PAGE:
After a bit of drying off, and lunch at a local brew pub, we rearranged the garage some to slide the bike in behind his dad’s Mercedes, leaving the other side of the garage available to pull another car in. I added some marine Sta-Bil to the gas tank, and backed outside to run the bike a bit to work it into the carbs. We started a brake job on the Merc, only to realize that there were some electronics and sensors involved that we didn’t have documentation for, so we left it alone rather than risk damaging it, as he already had on his Mini Cooper. So we maneuvered my bike behind the Merc – its home for the winter. Eventually Brian drove me home.

What an ordeal. Is this what high altitude passes in the Rocky Mountains are like, even in summer? I suppose one thing I can take away from this experience is that when adverse conditions hit, and I find myself in over my head, I can still manage to get through, or at least to someplace safe. So that’s something I guess. Still, it’s an experience I hope to never repeat, ever. At least I got there safely, and the bike is put away for the winter.

I guess I’ll have to find something else to write about here for a while…

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Vote of No Confidence

A miracle occurred on Sunday – I actually got out for a ride, longer than just a quick toodle through nearby towns. I had a few hours to spare, and it was a slightly cool but bright sunny day. I figured I had enough time to wander up to New Hampshire, and set the north end of Route 137 as a destination. This road, running between Bennington and Jaffrey, NH, used to be my test track when I lived in nearby Winchendon, MA. I haven’t been there in a while, so I wanted to go check it out.

To begin with, my TomTom GPS still won’t get beyond the splash screen when I turn it on. I brought it inside to see if there’s any way to breathe more life into it, or if it’s truly done for. I’ll deal with that later. I swapped Ram mounts from the TomTom to the iPhone, but couldn’t find my USB adapter for the cigarette lighter, which I’d been using in the Penalty Box (my Jeep Compass rental I had while the BRZ is in the body shop). So I figured I’d load up my route in the phone, and just refer to it from time to time. Far less convenient, especially without gloves that work with the touch screen, but good enough for a few hours of riding.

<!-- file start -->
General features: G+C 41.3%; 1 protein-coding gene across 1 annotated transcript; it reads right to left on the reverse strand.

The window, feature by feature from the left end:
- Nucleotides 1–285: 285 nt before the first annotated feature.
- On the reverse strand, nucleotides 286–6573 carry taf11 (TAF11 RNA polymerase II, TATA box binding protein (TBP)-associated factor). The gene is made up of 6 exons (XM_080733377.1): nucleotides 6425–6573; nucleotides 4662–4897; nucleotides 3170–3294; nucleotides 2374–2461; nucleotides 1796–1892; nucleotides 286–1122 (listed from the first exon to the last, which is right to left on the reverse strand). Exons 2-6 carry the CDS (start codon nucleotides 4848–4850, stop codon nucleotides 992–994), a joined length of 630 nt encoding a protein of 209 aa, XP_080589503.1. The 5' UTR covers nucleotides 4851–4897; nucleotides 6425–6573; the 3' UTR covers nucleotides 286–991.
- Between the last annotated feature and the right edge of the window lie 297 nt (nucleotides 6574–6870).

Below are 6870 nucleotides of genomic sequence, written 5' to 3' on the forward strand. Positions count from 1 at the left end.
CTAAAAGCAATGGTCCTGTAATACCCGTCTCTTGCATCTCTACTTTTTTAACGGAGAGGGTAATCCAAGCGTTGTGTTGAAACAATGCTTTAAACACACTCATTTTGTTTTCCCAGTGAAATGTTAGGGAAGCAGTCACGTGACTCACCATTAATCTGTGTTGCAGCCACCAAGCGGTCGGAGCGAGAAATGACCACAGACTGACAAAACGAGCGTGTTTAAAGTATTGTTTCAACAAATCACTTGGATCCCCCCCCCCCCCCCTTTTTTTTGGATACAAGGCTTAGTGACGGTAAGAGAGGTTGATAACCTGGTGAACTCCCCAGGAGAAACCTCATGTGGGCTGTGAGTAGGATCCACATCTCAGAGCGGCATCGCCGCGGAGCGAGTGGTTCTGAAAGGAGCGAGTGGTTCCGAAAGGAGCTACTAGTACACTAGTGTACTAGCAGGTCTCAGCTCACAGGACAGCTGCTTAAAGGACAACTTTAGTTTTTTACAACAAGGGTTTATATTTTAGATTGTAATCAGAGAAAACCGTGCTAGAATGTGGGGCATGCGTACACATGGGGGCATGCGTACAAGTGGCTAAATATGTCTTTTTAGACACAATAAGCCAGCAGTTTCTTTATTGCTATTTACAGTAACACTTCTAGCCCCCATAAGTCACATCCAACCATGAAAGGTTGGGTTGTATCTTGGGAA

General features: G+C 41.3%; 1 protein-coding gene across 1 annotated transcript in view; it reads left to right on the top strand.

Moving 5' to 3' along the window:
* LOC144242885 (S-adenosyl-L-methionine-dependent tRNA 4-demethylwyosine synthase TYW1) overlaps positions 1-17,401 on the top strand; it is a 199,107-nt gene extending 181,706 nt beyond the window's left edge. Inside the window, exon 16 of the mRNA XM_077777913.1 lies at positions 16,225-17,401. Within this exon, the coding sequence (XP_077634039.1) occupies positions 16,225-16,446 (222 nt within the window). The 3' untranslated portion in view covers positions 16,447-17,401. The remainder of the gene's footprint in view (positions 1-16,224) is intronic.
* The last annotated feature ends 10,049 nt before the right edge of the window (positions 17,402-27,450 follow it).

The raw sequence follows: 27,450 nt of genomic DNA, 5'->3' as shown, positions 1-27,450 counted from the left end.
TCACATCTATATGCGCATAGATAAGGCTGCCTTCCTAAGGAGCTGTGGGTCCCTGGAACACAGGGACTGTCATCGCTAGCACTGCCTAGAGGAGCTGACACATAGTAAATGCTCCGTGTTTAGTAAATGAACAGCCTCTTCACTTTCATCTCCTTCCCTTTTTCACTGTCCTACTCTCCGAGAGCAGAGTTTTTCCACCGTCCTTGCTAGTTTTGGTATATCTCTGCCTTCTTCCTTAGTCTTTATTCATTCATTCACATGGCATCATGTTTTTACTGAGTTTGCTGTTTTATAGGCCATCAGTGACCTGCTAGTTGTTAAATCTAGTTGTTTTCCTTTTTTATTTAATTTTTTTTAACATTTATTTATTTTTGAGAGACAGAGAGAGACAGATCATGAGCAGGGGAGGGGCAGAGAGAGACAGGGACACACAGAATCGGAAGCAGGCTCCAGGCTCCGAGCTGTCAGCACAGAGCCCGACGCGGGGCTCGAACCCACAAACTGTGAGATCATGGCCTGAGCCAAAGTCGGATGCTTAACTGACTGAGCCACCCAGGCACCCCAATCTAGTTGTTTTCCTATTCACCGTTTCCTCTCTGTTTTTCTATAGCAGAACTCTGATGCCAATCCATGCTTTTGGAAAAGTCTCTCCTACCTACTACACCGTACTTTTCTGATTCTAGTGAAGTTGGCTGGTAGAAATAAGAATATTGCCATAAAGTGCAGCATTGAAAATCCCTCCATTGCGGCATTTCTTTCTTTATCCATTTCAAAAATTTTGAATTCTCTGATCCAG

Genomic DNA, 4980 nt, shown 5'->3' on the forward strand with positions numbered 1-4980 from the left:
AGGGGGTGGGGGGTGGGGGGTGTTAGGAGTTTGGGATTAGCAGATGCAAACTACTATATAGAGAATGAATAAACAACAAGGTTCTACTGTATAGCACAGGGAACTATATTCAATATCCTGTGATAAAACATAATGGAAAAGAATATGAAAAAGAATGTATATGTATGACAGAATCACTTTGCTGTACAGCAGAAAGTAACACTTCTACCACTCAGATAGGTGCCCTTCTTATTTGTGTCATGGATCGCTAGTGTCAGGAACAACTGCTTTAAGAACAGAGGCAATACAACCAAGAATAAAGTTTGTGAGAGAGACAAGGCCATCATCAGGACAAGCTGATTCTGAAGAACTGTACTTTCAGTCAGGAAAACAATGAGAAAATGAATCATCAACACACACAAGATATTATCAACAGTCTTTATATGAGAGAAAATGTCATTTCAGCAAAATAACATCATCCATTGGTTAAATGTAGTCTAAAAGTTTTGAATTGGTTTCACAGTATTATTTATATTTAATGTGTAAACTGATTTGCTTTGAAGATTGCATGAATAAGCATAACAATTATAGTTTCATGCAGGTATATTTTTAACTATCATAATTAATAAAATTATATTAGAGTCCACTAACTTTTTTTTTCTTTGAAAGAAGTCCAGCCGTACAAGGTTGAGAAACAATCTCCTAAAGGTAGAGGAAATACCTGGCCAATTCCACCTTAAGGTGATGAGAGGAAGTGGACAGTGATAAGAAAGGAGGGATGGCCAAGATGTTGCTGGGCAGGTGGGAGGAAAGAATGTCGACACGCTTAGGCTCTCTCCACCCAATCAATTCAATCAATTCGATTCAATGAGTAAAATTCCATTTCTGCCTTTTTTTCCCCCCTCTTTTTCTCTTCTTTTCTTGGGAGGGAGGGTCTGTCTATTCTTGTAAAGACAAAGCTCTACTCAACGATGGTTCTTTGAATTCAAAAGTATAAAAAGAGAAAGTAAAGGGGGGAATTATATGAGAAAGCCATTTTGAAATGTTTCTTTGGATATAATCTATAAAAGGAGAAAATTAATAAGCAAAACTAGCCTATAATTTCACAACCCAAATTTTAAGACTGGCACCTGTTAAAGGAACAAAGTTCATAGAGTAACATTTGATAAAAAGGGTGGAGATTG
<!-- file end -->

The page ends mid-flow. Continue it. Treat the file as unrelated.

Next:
The bike was a little sluggish to start, but it had been sitting a while so the battery wasn’t 100% – to be expected. It still fired up just fine, and I was off. I knew the first chunk of the trip quite well – Route 119 for a while. I stretched my gas out to Groton where I filled up, after 131 miles on the last tank. My mileage seems to be improving for some reason. I filled up, restarted the bike – and it didn’t turn over. My battery had depleted to a point just too weak to crank the motor. Fortunately, after a few tries, a small hill, and looking like an idiot, I managed to roll it, dump the clutch, and bump start the engine to life. I thought about this, decided I had a full tank of gas, could finish the loop I’d planned on this tank, and as long as I didn’t shut the bike off, I was good to go. So I kept going. Though I did turn off my driving light to divert as much power as possible to recharging the battery.

aprsI continued through Townsend, and through that fun section through Willard Brook State Forest. Then I hopped 31 north into NH. I planned to follow 31 to 202 in Bennington, and from there pick up 137 south. From there I’d pick up 202 again, take it to 140 in Winchendon, and follow whatever route home from there I felt like – I know several. I passed Wilton, and somewhere between there and Greenfield, I accelerated out of a small town, and had significantly reduced power. It felt just like the power loss I experienced this spring when I limped home most of the way from Barre. I pulled in the clutch to check the idle, and almost stalled it – a very big problem, being unable to restart the bike if I had actually stalled. I made a snap decision to turn around immediately, and at least get back to the center of whatever town I’d just left before the bike sputtered out.

I made the turn, and accelerated hard on reduced power to get back up to speed. The motor smoothed out again, so I kept going past the center of town, experimenting a bit with the throttle to see how it reacted. It seemed to be working better, so I pulled the clutch again to let it idle, and it settled down quite nicely. At this point it seemed worth pulling over and plotting a new course – directly to home, do not pass Go, do not collect $200. If nothing else, I’d bring myself back within my 35 mile towing radius to home.